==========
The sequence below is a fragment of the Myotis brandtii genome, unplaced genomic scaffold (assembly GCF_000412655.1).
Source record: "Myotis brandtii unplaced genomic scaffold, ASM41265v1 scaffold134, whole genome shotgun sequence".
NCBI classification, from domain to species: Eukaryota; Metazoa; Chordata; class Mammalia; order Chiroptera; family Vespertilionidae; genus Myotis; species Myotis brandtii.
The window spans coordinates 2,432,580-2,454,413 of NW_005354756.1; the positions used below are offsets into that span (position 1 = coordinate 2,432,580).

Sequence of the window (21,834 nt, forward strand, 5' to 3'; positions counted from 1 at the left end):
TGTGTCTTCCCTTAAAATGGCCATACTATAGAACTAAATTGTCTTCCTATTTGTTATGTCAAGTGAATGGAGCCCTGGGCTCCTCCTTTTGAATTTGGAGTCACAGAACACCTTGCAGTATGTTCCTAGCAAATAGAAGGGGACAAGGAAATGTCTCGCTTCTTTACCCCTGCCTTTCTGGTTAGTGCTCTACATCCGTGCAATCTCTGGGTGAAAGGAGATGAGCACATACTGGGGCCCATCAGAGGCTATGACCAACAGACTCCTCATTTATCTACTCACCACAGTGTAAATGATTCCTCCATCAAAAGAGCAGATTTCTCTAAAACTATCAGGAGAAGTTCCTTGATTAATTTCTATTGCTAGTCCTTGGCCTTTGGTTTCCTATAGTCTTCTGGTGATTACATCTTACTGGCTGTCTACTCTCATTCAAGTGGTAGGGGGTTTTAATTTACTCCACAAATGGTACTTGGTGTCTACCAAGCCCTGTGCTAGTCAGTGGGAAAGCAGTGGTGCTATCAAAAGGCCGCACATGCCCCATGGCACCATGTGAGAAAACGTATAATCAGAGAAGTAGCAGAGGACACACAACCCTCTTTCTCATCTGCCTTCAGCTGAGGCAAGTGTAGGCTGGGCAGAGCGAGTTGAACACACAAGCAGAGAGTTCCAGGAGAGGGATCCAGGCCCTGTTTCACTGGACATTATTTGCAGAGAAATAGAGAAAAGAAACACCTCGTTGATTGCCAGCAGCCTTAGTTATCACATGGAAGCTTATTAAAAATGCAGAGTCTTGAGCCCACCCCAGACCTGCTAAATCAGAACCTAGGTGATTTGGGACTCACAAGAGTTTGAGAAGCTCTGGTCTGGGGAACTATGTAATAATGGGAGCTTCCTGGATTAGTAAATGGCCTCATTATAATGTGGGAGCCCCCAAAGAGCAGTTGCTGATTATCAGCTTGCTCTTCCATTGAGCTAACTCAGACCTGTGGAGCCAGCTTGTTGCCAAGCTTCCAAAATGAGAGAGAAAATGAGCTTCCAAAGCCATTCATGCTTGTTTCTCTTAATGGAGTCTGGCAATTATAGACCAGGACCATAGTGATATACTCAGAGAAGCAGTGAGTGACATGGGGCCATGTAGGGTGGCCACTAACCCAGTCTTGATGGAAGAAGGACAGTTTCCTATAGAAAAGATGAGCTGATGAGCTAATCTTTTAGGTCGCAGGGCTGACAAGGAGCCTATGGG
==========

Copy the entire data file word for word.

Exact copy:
The sequence below is a fragment of the Myotis brandtii genome, unplaced genomic scaffold (assembly GCF_000412655.1).
Source record: "Myotis brandtii unplaced genomic scaffold, ASM41265v1 scaffold134, whole genome shotgun sequence".
NCBI classification, from domain to species: Eukaryota; Metazoa; Chordata; class Mammalia; order Chiroptera; family Vespertilionidae; genus Myotis; species Myotis brandtii.
The window spans coordinates 2,432,580-2,454,413 of NW_005354756.1; the positions used below are offsets into that span (position 1 = coordinate 2,432,580).

Sequence of the window (21,834 nt, forward strand, 5' to 3'; positions counted from 1 at the left end):
TGTGTCTTCCCTTAAAATGGCCATACTATAGAACTAAATTGTCTTCCTATTTGTTATGTCAAGTGAATGGAGCCCTGGGCTCCTCCTTTTGAATTTGGAGTCACAGAACACCTTGCAGTATGTTCCTAGCAAATAGAAGGGGACAAGGAAATGTCTCGCTTCTTTACCCCTGCCTTTCTGGTTAGTGCTCTACATCCGTGCAATCTCTGGGTGAAAGGAGATGAGCACATACTGGGGCCCATCAGAGGCTATGACCAACAGACTCCTCATTTATCTACTCACCACAGTGTAAATGATTCCTCCATCAAAAGAGCAGATTTCTCTAAAACTATCAGGAGAAGTTCCTTGATTAATTTCTATTGCTAGTCCTTGGCCTTTGGTTTCCTATAGTCTTCTGGTGATTACATCTTACTGGCTGTCTACTCTCATTCAAGTGGTAGGGGGTTTTAATTTACTCCACAAATGGTACTTGGTGTCTACCAAGCCCTGTGCTAGTCAGTGGGAAAGCAGTGGTGCTATCAAAAGGCCGCACATGCCCCATGGCACCATGTGAGAAAACGTATAATCAGAGAAGTAGCAGAGGACACACAACCCTCTTTCTCATCTGCCTTCAGCTGAGGCAAGTGTAGGCTGGGCAGAGCGAGTTGAACACACAAGCAGAGAGTTCCAGGAGAGGGATCCAGGCCCTGTTTCACTGGACATTATTTGCAGAGAAATAGAGAAAAGAAACACCTCGTTGATTGCCAGCAGCCTTAGTTATCACATGGAAGCTTATTAAAAATGCAGAGTCTTGAGCCCACCCCAGACCTGCTAAATCAGAACCTAGGTGATTTGGGACTCACAAGAGTTTGAGAAGCTCTGGTCTGGGGAACTATGTAATAATGGGAGCTTCCTGGATTAGTAAATGGCCTCATTATAATGTGGGAGCCCCCAAAGAGCAGTTGCTGATTATCAGCTTGCTCTTCCATTGAGCTAACTCAGACCTGTGGAGCCAGCTTGTTGCCAAGCTTCCAAAATGAGAGAGAAAATGAGCTTCCAAAGCCATTCATGCTTGTTTCTCTTAATGGAGTCTGGCAATTATAGACCAGGACCATAGTGATATACTCAGAGAAGCAGTGAGTGACATGGGGCCATGTAGGGTGGCCACTAACCCAGTCTTGATGGAAGAAGGACAGTTTCCTATAGAAAAGATGAGCTGATGAGCTAATCTTTTAGGTCGCAGGGCTGACAAGGAGCCTATGGG